Casualty Returns WO 25, 32, 108, and 334
These regimentally arranged army records include not only wounding but also other reasons for absence from a regiment, including desertion, discharge and authorized absences. Details of the officer or ordinary soldier, what the casualty was, and next of kin are noted, and occasionally there appears a will or list of possessions. Casualty returns are a good place to look if you know the regiment but cannot find a discharge document. They can be found in WO 25 (for example FHL film 1483394 for New South Wales), WO 32, WO 108, and WO 334 including many indexes, and cover the period 1809 to 1910. There are also records of payments made to next of kin and these are arranged alphabetically so the name of the regiment is not needed.

War Dead WO 25 and WO 32
Special rolls of those who died in conflicts were kept by each regiment, and these can be found in WO 25 and WO 32 for all the major campaigns of the Victorian era (1837-1901). In addition civil registration recorded deaths of military personnel thus from 1837 these soldiers are relatively easy to trace by means of death certificates. See also TNA leaflet M13. It should be noted that from 1881 returns relating to Scottish and Irish persons in the army were returned to their own General Register Offices, not that for England and Wales as they were before this date.

The Commonwealth War Graves Commission maintains the worldwide graves of men who died in action in British and Commonwealth forces (Francis 2001-1, 2002-1). They have a wonderful website containing the Debt of Honour Registers that records the war dead and missing from the two World Wars. They also initiated a Civilian Roll of Honour for non-military personnel killed during wartime, and this is kept at Westminster Abbey (Francis 2001-2, 2002-2.)

Soldiers Died in the Great War andOfficers Died in the Great War produced as a series of books by the Imperial War Museum are now available on CD-ROM and list place of birth and enlistment, whether died in action or of wounds (if known), and where, date of death and any medals received for gallantry. The officers’ list is less detailed and probably superceded by Jarvis and Jarvis’ Officers Who Died in the Service of British, Indian and East African Regiments and Corps 1914-1919.

The National Roll of the Great War is a less well known series of 14 volumes and gives more details, particularly the regiment and sometimes the battalion, not always given in Soldiers Died. Civilians, including many women, are also listed asspecial war workers whatever their occupations. The FamilySearch Catalog only has volume 11 for Manchester on FHL film 0924147 item 1, but the Society of Genealogists has eight of the 14 volumes, some of which have more than one part. A descriptive article was provided by Pigott (The National Roll of the Great War 1914-1918. Family Tree Magazine Vol 16 #11, page 4-6).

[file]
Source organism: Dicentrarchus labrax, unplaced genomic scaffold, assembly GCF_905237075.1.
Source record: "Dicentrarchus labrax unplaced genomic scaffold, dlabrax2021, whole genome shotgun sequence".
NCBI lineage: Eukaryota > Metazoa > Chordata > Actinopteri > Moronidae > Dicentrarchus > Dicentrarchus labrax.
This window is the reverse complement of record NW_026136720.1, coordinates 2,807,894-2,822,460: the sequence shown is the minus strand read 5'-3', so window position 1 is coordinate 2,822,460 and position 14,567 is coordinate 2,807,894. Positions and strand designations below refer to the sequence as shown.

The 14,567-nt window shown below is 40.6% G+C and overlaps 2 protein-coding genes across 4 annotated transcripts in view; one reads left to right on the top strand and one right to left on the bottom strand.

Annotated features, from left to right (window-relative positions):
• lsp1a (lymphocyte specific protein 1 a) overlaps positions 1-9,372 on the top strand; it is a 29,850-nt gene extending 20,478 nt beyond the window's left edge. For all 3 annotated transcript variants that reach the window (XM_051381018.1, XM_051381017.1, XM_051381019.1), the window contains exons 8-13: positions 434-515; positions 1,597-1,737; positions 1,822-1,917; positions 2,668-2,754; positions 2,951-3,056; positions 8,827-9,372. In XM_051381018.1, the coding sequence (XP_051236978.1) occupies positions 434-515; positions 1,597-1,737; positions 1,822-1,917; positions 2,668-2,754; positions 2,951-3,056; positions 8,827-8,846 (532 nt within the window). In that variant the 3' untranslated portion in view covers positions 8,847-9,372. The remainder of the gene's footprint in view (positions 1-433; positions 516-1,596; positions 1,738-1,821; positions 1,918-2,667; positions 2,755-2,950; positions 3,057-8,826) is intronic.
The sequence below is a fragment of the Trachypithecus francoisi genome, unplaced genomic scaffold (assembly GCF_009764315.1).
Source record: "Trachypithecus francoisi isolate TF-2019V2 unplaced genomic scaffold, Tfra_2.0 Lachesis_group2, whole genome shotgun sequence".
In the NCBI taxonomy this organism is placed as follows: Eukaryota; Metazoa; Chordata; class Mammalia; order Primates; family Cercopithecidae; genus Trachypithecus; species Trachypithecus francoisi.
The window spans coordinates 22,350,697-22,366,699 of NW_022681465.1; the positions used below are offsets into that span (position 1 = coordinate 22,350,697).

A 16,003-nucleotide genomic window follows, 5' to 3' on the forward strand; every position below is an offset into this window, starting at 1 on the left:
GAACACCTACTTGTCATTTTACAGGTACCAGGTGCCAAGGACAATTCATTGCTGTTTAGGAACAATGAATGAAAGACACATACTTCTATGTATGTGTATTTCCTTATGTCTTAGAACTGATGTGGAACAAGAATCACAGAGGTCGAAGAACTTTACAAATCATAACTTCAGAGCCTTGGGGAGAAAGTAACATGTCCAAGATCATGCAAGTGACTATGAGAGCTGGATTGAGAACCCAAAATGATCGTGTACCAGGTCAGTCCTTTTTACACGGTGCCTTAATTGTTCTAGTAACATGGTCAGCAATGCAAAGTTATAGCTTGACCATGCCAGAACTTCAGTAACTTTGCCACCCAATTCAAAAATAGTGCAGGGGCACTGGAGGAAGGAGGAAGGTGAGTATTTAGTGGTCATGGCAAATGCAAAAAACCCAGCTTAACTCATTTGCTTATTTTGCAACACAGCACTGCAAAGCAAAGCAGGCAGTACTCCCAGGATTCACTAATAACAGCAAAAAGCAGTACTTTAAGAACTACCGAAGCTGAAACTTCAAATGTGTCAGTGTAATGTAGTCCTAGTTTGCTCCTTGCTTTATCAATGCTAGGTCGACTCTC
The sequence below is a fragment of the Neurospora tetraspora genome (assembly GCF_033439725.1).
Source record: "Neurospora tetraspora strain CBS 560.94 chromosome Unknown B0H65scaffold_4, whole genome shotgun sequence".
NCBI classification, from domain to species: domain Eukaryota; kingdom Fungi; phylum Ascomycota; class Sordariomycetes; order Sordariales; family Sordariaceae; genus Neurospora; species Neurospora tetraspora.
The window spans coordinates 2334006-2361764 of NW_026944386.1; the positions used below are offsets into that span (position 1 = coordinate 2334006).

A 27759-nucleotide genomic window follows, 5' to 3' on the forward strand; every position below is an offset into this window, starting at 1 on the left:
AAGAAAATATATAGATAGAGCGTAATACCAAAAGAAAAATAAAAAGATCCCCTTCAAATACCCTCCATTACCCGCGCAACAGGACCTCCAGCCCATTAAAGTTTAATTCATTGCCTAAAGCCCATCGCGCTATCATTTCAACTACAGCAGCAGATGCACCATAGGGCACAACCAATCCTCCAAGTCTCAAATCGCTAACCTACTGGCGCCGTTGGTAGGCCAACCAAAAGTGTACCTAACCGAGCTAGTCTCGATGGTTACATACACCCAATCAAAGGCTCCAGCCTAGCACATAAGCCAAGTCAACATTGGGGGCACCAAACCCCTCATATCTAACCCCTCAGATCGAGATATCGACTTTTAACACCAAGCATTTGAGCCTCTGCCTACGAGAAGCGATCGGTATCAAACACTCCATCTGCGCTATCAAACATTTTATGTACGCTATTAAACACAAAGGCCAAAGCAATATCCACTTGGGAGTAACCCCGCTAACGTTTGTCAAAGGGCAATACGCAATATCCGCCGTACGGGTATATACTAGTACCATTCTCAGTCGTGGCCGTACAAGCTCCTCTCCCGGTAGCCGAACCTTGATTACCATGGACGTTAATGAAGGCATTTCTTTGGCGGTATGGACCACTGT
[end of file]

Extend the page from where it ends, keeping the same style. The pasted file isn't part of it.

The National Army Museum has 16 tons of records of monies owed by the Army to soldiers who died between 1901 and 1960. It is called Deceased Soldiers’ Effects and covers soldiers who died 1901-21 and officers 1901-1929, including names of those who received monies (Foster). The TNA holds an earlier series of Deceased Soldiers’ Effects covering 1862-1881 in WO 25/3475-3501.

There are approximately 54,000 War Memorials on village greens, in grand town centres, local churches, businesses, schools and many other places. Local and family history societies can help you find them and their inscriptions. There is also a UK National Inventory of War Memorials which details the monuments and their locations but not the names thereon (Hewitt.)

Courts Martial WO 71, 86, 89, 90, 92 and 93 Officers could only be tried by general courts martial but ordinary soldiers could be tried in any of the three types:

  • General regimental (pre-1829) in WO 89
  • District (post 1829) in WO 86
  • General in WO 93

Only records of officers’ trials 1688-1850 survive in WO 71, since those for 1850-1914 were destroyed by bombing during WWII. For those records less than 75 years old only summaries are open for view. As an example there are three films FHL film 1483402-4 covering the years 1796-1900 for WO 86, 89, 90 (those confirmed abroad), and 92 (South Africa). See also TNA leaflets M22 and M75, as well as M16 for WWI conscientious objectors, and M27 for WWII war crimes.

War Diaries and Trench Maps WO 95 Official regimental war diaries, also known as Intelligence Summaries, were kept by battalions as well as by larger and more specialized units to record their daily activities. They often include trench maps, especially for WWI, and can be of intense interest to the family historian. They have mostly survived, and may be found listed by battalion or unit mainly in WO 95, and also in appropriate county and local record offices. The Imperial War Museum Trench Map CD-ROM was reviewed by Hook (The Imperial War Museum Trench Map Archive. [Review of CD-ROM]. Family Tree Magazine. Vol 17 #11, page 39-40). See also TNA leaflet M11.


Information in this Wiki page is excerpted from the online courses English: Occupation Records-Professions and Trades and English: Occupations-Military and Services offered by The National Institute for Genealogical Studies. To learn more about this course or other courses available from the Institute, see our website. We can be contacted at wiki@genealogicalstudies.com

We welcome updates and additions to this Wiki page.